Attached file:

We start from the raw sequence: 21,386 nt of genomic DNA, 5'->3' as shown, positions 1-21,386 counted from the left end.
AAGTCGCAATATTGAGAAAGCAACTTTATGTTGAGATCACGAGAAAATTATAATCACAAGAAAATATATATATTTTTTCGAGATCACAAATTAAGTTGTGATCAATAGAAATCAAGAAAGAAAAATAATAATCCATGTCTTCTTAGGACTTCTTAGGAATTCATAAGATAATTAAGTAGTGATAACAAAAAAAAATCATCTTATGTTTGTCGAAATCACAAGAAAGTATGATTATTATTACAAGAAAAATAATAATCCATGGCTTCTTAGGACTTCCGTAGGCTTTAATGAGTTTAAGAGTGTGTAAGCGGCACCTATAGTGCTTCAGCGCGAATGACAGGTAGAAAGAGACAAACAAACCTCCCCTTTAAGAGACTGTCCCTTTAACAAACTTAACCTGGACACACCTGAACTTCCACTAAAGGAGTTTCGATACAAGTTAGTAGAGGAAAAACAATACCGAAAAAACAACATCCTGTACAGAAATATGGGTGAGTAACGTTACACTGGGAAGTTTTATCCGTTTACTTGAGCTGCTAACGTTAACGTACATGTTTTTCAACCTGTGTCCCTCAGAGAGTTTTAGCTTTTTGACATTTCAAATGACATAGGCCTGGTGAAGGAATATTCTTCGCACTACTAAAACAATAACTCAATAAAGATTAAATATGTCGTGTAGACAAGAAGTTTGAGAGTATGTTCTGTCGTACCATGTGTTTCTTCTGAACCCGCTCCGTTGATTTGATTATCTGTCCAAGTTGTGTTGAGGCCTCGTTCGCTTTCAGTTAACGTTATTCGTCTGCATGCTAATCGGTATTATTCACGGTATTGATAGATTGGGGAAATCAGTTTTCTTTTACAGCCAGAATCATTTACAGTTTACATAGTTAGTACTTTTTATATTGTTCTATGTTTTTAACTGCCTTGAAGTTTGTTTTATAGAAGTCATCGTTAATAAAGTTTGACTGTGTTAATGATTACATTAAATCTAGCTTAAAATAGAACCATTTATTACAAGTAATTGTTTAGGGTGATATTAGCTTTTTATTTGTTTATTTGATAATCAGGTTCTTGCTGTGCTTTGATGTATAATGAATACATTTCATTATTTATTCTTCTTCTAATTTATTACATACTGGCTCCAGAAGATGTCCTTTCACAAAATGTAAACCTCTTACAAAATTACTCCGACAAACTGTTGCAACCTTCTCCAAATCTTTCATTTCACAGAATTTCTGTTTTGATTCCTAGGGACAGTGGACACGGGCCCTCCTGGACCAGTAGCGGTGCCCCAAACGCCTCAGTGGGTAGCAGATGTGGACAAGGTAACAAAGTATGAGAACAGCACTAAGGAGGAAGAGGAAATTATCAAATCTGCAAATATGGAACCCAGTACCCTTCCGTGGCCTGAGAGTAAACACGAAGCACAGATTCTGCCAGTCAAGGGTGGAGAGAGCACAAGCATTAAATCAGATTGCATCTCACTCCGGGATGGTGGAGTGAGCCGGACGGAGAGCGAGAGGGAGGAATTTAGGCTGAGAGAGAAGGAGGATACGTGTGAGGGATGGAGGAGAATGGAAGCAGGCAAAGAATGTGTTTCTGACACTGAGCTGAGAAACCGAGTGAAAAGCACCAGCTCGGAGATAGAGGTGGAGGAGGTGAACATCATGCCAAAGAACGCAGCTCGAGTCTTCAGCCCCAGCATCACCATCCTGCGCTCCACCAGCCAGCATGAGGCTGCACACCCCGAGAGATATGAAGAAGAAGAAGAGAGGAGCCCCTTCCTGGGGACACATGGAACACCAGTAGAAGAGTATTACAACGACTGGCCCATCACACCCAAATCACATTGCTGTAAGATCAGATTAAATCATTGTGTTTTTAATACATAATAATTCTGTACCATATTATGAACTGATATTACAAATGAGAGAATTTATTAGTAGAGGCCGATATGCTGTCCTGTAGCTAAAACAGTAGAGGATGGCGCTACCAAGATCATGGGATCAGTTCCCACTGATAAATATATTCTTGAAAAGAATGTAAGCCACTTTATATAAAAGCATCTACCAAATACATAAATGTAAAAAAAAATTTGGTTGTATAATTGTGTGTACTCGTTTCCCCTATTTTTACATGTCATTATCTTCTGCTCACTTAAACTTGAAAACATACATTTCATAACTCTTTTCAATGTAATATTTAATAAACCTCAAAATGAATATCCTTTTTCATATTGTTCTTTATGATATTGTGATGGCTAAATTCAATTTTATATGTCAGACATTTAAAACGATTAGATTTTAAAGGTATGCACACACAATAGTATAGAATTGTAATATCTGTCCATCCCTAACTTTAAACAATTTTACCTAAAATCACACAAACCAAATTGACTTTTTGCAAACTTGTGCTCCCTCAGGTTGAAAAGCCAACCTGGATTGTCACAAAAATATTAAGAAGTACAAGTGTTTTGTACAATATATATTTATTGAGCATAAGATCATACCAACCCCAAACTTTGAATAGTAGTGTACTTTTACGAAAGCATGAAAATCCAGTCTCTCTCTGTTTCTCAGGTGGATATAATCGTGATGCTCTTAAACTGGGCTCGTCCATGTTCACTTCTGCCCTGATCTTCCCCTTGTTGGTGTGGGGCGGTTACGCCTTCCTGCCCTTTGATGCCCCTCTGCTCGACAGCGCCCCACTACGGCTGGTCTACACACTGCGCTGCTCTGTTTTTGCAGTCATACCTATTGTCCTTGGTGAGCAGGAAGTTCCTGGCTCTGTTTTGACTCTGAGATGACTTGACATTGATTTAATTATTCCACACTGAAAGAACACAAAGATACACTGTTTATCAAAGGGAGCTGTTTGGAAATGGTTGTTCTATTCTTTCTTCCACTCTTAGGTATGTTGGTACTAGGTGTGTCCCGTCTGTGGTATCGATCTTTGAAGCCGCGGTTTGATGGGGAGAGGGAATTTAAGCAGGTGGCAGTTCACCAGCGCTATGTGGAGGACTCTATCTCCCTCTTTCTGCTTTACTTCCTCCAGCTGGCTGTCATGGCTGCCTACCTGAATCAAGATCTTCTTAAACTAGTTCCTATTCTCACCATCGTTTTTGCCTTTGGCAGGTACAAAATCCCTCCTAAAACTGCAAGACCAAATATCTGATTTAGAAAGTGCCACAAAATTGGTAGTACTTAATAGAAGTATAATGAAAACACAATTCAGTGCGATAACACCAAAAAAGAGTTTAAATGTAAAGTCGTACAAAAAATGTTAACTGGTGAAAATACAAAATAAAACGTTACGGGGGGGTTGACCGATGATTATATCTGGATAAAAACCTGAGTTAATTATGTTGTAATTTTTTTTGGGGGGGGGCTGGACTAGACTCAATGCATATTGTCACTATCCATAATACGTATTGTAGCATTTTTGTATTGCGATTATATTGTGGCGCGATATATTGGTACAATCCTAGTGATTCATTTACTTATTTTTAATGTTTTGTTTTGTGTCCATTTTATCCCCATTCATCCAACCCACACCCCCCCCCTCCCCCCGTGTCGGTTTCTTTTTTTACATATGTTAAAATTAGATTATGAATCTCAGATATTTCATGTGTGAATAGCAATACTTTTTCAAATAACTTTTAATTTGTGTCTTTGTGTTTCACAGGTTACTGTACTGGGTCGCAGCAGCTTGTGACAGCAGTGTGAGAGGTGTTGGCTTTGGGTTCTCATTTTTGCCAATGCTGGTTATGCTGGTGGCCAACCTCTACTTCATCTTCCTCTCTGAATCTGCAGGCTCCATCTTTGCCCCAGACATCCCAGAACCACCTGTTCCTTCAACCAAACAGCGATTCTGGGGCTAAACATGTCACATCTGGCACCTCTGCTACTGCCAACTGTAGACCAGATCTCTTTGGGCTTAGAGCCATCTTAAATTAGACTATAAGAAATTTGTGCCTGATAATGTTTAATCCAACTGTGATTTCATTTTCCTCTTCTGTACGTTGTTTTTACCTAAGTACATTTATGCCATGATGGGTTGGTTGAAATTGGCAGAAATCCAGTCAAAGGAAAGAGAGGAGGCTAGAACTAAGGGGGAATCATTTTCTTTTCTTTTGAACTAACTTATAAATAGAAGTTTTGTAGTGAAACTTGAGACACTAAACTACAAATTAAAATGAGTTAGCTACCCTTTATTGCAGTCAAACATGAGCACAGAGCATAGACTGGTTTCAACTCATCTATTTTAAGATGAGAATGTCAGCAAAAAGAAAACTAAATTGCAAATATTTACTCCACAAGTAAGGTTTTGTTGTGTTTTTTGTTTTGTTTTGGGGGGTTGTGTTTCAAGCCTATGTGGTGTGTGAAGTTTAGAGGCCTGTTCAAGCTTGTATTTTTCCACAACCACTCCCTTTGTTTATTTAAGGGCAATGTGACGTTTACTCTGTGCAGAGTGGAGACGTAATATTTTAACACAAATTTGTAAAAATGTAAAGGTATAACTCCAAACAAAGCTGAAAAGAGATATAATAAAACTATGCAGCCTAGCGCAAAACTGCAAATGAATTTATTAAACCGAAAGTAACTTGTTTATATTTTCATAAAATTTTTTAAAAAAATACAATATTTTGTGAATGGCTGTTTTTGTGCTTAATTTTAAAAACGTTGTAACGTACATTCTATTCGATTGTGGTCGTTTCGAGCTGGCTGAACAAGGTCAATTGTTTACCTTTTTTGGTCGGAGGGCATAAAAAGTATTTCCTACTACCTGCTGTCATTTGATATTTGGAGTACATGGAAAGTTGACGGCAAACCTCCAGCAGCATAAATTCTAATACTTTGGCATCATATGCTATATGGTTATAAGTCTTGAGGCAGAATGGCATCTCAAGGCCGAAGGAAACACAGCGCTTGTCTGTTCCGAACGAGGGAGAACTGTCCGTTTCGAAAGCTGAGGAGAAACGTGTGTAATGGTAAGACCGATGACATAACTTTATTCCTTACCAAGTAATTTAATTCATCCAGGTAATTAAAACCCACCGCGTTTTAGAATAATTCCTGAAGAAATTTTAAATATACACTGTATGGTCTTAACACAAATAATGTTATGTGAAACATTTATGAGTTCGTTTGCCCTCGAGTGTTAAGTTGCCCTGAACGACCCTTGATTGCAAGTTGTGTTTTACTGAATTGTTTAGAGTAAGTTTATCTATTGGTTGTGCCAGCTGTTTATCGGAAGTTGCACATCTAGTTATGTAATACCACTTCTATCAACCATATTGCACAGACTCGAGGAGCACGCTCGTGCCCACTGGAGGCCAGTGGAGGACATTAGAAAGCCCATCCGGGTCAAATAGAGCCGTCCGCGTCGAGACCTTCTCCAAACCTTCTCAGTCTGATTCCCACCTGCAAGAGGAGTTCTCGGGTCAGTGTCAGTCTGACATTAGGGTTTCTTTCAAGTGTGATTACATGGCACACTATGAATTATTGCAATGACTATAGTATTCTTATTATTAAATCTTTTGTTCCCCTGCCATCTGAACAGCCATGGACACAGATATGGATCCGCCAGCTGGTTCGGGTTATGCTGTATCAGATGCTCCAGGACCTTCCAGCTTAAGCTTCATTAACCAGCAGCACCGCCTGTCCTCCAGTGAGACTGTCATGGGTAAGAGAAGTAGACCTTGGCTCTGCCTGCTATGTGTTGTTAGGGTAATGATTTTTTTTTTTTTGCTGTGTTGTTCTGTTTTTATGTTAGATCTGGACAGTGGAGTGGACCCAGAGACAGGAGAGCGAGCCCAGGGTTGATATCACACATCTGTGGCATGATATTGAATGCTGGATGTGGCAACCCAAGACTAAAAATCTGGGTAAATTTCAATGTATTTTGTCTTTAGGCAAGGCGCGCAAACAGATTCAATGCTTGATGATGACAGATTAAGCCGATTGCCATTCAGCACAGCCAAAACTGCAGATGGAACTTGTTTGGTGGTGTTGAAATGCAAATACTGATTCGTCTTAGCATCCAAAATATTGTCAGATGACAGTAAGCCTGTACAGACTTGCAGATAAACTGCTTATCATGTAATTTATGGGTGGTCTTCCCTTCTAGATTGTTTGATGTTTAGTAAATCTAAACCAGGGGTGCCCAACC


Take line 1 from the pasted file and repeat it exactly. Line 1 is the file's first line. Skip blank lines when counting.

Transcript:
We start from the raw sequence: 21,386 nt of genomic DNA, 5'->3' as shown, positions 1-21,386 counted from the left end.